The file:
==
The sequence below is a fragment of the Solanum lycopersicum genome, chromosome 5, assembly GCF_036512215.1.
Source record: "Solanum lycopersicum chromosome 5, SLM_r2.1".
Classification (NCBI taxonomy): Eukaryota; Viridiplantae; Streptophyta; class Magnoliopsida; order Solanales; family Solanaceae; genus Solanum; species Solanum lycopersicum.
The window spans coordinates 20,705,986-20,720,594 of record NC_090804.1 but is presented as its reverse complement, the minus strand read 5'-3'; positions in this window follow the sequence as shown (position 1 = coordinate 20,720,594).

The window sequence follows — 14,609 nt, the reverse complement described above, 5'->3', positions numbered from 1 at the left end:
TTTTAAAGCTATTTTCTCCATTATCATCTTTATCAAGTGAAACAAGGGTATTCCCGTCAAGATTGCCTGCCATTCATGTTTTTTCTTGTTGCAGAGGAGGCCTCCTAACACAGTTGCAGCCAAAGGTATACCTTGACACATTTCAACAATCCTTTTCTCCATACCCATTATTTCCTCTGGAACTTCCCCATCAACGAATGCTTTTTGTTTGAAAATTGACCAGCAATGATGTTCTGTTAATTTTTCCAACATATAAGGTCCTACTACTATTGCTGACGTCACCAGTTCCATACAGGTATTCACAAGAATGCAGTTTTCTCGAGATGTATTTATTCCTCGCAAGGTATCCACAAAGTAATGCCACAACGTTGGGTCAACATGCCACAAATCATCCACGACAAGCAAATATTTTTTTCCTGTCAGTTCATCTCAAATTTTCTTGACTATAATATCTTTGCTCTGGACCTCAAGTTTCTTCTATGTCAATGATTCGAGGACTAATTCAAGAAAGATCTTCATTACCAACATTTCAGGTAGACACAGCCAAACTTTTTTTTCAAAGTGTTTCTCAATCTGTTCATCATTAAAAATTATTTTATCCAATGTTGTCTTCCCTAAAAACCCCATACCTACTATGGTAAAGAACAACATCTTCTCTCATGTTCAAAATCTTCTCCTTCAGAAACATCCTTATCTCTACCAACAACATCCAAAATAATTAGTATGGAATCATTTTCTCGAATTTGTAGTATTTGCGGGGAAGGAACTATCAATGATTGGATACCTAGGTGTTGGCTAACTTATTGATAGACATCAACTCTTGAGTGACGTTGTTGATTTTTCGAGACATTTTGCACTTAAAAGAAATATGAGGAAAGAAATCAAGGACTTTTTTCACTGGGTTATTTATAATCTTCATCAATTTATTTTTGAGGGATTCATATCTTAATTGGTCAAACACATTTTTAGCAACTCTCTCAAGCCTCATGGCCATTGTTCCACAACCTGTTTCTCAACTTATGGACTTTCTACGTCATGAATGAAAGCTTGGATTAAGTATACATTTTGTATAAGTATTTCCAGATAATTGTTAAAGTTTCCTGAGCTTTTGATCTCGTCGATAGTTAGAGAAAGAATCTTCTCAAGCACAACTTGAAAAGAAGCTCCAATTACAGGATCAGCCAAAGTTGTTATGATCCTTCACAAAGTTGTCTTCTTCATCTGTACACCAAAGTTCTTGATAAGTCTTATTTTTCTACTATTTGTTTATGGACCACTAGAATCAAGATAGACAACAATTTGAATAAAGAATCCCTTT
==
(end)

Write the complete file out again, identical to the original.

The sequence below is a fragment of the Solanum lycopersicum genome, chromosome 5, assembly GCF_036512215.1.
Source record: "Solanum lycopersicum chromosome 5, SLM_r2.1".
Classification (NCBI taxonomy): Eukaryota; Viridiplantae; Streptophyta; class Magnoliopsida; order Solanales; family Solanaceae; genus Solanum; species Solanum lycopersicum.
The window spans coordinates 20,705,986-20,720,594 of record NC_090804.1 but is presented as its reverse complement, the minus strand read 5'-3'; positions in this window follow the sequence as shown (position 1 = coordinate 20,720,594).

The window sequence follows — 14,609 nt, the reverse complement described above, 5'->3', positions numbered from 1 at the left end:
TTTTAAAGCTATTTTCTCCATTATCATCTTTATCAAGTGAAACAAGGGTATTCCCGTCAAGATTGCCTGCCATTCATGTTTTTTCTTGTTGCAGAGGAGGCCTCCTAACACAGTTGCAGCCAAAGGTATACCTTGACACATTTCAACAATCCTTTTCTCCATACCCATTATTTCCTCTGGAACTTCCCCATCAACGAATGCTTTTTGTTTGAAAATTGACCAGCAATGATGTTCTGTTAATTTTTCCAACATATAAGGTCCTACTACTATTGCTGACGTCACCAGTTCCATACAGGTATTCACAAGAATGCAGTTTTCTCGAGATGTATTTATTCCTCGCAAGGTATCCACAAAGTAATGCCACAACGTTGGGTCAACATGCCACAAATCATCCACGACAAGCAAATATTTTTTTCCTGTCAGTTCATCTCAAATTTTCTTGACTATAATATCTTTGCTCTGGACCTCAAGTTTCTTCTATGTCAATGATTCGAGGACTAATTCAAGAAAGATCTTCATTACCAACATTTCAGGTAGACACAGCCAAACTTTTTTTTCAAAGTGTTTCTCAATCTGTTCATCATTAAAAATTATTTTATCCAATGTTGTCTTCCCTAAAAACCCCATACCTACTATGGTAAAGAACAACATCTTCTCTCATGTTCAAAATCTTCTCCTTCAGAAACATCCTTATCTCTACCAACAACATCCAAAATAATTAGTATGGAATCATTTTCTCGAATTTGTAGTATTTGCGGGGAAGGAACTATCAATGATTGGATACCTAGGTGTTGGCTAACTTATTGATAGACATCAACTCTTGAGTGACGTTGTTGATTTTTCGAGACATTTTGCACTTAAAAGAAATATGAGGAAAGAAATCAAGGACTTTTTTCACTGGGTTATTTATAATCTTCATCAATTTATTTTTGAGGGATTCATATCTTAATTGGTCAAACACATTTTTAGCAACTCTCTCAAGCCTCATGGCCATTGTTCCACAACCTGTTTCTCAACTTATGGACTTTCTACGTCATGAATGAAAGCTTGGATTAAGTATACATTTTGTATAAGTATTTCCAGATAATTGTTAAAGTTTCCTGAGCTTTTGATCTCGTCGATAGTTAGAGAAAGAATCTTCTCAAGCACAACTTGAAAAGAAGCTCCAATTACAGGATCAGCCAAAGTTGTTATGATCCTTCACAAAGTTGTCTTCTTCATCTGTACACCAAAGTTCTTGATAAGTCTTATTTTTCTACTATTTGTTTATGGACCACTAGAATCAAGATAGACAACAATTTGAATAAAGAATCCCTTT